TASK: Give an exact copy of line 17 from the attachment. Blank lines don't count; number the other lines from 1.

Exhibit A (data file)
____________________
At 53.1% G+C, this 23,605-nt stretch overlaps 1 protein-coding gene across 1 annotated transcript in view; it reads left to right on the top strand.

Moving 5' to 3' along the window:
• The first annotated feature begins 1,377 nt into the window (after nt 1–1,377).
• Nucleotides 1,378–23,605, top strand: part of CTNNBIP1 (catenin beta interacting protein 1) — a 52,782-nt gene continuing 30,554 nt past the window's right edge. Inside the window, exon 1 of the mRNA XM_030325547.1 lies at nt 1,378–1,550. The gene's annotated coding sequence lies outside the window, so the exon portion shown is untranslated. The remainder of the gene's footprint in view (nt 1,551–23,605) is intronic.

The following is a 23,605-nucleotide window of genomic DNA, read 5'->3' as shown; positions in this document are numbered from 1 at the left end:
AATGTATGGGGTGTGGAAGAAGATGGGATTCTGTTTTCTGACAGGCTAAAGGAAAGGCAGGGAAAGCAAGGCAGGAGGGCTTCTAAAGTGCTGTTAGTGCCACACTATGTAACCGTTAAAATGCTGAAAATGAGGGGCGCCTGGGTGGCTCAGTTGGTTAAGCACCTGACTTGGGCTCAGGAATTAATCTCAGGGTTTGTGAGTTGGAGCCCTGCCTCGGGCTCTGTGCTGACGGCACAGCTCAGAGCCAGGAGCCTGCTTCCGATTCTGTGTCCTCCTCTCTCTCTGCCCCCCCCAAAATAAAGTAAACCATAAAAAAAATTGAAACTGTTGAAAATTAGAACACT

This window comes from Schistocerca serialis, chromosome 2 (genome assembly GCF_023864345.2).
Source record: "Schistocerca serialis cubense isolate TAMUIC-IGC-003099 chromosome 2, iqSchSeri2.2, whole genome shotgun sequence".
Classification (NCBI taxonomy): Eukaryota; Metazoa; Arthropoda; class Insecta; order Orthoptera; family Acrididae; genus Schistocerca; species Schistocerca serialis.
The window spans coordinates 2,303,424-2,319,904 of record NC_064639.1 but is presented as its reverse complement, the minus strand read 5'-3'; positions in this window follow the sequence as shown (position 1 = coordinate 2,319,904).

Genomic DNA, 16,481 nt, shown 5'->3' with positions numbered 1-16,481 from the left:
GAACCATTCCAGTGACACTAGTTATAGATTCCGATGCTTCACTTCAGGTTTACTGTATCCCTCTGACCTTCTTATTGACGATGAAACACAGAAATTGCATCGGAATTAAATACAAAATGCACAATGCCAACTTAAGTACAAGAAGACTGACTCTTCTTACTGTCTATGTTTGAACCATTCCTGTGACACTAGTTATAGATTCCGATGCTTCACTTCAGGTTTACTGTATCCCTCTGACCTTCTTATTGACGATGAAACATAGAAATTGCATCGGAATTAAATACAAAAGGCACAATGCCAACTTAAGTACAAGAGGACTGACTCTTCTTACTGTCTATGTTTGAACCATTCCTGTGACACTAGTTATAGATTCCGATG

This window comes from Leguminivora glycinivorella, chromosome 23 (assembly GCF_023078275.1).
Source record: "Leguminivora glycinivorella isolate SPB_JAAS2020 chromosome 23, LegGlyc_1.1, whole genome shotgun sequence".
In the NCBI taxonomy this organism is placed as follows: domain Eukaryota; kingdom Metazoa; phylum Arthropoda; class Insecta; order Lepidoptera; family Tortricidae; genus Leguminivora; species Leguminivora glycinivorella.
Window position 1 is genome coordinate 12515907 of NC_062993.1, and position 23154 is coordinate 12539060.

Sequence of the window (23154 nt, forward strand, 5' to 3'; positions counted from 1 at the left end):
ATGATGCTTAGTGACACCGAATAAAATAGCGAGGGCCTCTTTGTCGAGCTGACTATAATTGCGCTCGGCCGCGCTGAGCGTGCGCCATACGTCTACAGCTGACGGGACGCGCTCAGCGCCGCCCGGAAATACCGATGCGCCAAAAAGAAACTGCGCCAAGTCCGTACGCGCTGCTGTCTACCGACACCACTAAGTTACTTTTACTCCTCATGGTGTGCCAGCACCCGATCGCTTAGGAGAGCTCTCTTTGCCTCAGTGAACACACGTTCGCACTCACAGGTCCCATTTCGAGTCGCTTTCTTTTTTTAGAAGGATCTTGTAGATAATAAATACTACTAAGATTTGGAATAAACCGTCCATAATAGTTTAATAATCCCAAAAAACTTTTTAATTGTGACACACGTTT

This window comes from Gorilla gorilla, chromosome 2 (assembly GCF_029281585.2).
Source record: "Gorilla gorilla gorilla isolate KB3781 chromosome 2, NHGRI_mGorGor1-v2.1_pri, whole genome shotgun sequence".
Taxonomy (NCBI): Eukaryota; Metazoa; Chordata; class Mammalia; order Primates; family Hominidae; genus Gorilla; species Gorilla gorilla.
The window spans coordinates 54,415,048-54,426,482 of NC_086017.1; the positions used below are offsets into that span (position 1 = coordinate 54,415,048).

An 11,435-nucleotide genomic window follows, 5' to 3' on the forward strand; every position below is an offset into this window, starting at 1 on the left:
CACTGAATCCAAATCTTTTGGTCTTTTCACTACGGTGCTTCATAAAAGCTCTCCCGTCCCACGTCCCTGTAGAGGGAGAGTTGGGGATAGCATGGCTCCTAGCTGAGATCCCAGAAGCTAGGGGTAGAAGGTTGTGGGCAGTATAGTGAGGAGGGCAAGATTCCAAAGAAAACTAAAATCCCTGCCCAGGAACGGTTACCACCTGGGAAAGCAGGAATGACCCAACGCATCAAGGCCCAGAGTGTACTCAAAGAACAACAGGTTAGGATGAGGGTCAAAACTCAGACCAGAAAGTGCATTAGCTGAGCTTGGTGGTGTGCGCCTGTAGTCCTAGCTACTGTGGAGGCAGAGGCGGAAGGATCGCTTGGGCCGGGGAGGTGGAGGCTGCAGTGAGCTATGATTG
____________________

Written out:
Sequence of the window (23154 nt, forward strand, 5' to 3'; positions counted from 1 at the left end):